I went to bed that night completely satisfied that I had done that. Waking up the next morning though, sucked. Most of the day the Air Cavalry people would give me advice and help me through things. They’d officially made me one of them in both heart and soul. I was part of the family and because of that I felt a sense of pride, something I hadn’t even felt when I pledged my allegiance to this Army. By force of course.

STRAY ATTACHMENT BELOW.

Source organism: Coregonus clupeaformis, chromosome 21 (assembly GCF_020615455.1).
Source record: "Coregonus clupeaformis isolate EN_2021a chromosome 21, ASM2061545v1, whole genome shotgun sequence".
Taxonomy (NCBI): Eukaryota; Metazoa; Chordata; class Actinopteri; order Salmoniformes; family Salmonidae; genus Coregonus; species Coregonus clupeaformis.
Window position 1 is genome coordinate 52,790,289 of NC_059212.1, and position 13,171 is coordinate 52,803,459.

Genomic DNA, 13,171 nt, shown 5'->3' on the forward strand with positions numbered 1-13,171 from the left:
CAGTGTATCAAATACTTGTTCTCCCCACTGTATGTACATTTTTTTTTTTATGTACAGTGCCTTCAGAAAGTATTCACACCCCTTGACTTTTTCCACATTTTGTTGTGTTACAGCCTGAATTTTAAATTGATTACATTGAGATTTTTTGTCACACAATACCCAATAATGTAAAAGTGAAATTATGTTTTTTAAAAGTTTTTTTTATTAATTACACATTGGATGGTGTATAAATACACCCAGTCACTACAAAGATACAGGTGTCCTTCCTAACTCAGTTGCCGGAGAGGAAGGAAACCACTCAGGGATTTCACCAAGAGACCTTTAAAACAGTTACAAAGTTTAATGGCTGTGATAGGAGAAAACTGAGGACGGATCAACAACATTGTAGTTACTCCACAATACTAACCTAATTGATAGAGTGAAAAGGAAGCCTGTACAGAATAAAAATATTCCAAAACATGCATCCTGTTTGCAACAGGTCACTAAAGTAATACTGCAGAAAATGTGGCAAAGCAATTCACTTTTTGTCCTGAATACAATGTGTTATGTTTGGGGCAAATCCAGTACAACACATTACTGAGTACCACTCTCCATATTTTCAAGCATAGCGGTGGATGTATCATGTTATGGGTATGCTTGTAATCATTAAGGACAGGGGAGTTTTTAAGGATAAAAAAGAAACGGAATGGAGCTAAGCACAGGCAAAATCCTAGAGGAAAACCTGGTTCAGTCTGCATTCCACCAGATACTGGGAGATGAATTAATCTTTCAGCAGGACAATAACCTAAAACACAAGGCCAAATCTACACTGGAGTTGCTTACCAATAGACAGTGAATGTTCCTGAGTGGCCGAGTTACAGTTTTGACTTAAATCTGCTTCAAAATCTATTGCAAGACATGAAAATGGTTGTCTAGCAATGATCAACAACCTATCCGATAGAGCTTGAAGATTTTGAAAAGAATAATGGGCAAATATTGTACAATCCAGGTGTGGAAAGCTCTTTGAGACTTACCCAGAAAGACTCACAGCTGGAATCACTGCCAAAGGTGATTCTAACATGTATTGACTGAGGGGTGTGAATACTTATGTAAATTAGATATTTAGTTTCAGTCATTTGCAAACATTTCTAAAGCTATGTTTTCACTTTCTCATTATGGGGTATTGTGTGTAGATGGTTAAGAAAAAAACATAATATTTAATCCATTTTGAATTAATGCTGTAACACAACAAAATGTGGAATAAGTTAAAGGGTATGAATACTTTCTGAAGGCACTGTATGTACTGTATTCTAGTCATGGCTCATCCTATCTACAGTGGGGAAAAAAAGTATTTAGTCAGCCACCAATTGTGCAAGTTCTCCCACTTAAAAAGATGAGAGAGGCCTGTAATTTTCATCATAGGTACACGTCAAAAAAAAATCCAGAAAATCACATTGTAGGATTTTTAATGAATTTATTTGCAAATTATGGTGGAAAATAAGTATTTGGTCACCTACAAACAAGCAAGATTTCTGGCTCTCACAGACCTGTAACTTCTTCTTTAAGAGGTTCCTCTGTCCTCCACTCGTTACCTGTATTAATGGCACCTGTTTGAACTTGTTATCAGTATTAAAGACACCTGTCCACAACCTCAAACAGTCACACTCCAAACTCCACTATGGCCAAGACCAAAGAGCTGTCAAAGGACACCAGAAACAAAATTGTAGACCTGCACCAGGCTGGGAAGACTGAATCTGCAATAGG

On the day of  july 21st, 1967, I got my first operation report! It was kind of exciting because of the many people that were there are the amount of just strength there. Being in that room made you feel safe, respected, and a sense of fitting in. The operation report went something like “After much consideration from our congressional leaders, many of the soldiers you see here today if not all of you, will be going to ” Sorry, the name of the landing zone is classified!”And learning the zone for 2nd, 5th, and 87th, infantry forces. You are the first, the heros of the war, the best in show, but not all of you will go. I wish you the best of luck, dismissed.” We all got up, shook hands with each other and just left. When it came time to go to the helicopters we all looked cooler than most of the Media Battalion. We stepped into the metal beasts and for some reason I wasn’t scared, at all, my buddies were by me and I wasn’t scared, I was courageous. I was ready for anything those NVA idiots were gonna throw at me. I felt invincible, I felt like god.  It took about four minutes from where we took off to where we started to get NVA resistance. One of the men laughed saying “The gooks have ‘sploder. Damn fools, everyone knows you can’t hit a-” As if by cruel coincidence, ou Huey was just hit. Shrapnel flew everywhere! Most of the men were fine with the exception of one man. James Huet. green eyes, brown hair, unshaven, very, very militarily idiotic. He had no sense of himself, and now he had no senses at all. He had been brutally hit in the face, chest, legs. This man was in bad shape. His face was gone. The green of his eye was now red flesh. His mouth had teeth dislodged from the metal and disfigured, crooked teeth. His chest was bleeding profusely. We had to literally toss him out of the Huey. We only took his clothes, his dog tags, and his M-60 Machine gun. The Chaplin wasn’t there this time, no time for the man to be blessed to heaven, he couldn’t have a proper burial, the NVA  would probably cut him open, eat him. Those animals. The Huey ride kept going people occasionally almost getting shot. I couldn’t stop thinking of two things, the fact that a man just died two feet from me, and the fact I was about to go take pictures of slaughtered Americans and North Vietnamese. As I thought the helicopter landed because everybody was getting out I walked out onto the platform to notice a lack of something, the floor. I fell a good ten feet right on my butt as an officer landed right next to me and put my helmet to the orange, red dirt. He said in the most clear voice of any man under fire “Get your head down or  I swear to god I will shoot you myself you media scum!” I took that jokingly and clicked my camera twice and took a picture of his angry face saying “Gotcha!” I spoke to soon as a NVA child trooper ran at me and the officer with great speed with a bayonet bettered, SKS carbine. The officer pulled out his m1 carbine and shot the NVA soldier directly in the head. The soldier dropped with great ease as if the soldier was acting. But me and the officer both know that the NVA soldier was gone. The officer took me by my green sleeve and pulled me to nearest rock with the Company. Everybody was very surprisingly scared. One man had shell shock caused facial movements. The man was completely sublime to anything going on around him, like a blind and deaf man in Manhattan New York. The only problem other than these people was the amount of NVA people coming from every direction. “Men are getting shot dammit!” said the officer. The officer was fairly knew from what I’ve heard. From what I’d heard, the man was a Second Lieutenant. Meaning in Army terms, he was a butterbar sissy. Nobody liked Second Lieutenants. Sergeants was where it’s at. Want to know how I know? Easy! Because they don’t throw live grenades into the tents of Sergeants. Yeah I know it’s surprising. “Wake the hell up!” ordered the officer to me. I didn’t say yes sir because I didn’t respect him for neither the name or the rank. I should have though, because as soon as he said that he had been shot right through the head! He fell to the floor fast. The bullet zinged through his head and he fell the way the bullet exited. I felt insane for loving the sight. I wanted to see the NVA die not my own! Either way, his death got my rocks off. After he had been shot down, the men were raged, they charged out shooting and successfully moved to the next cover.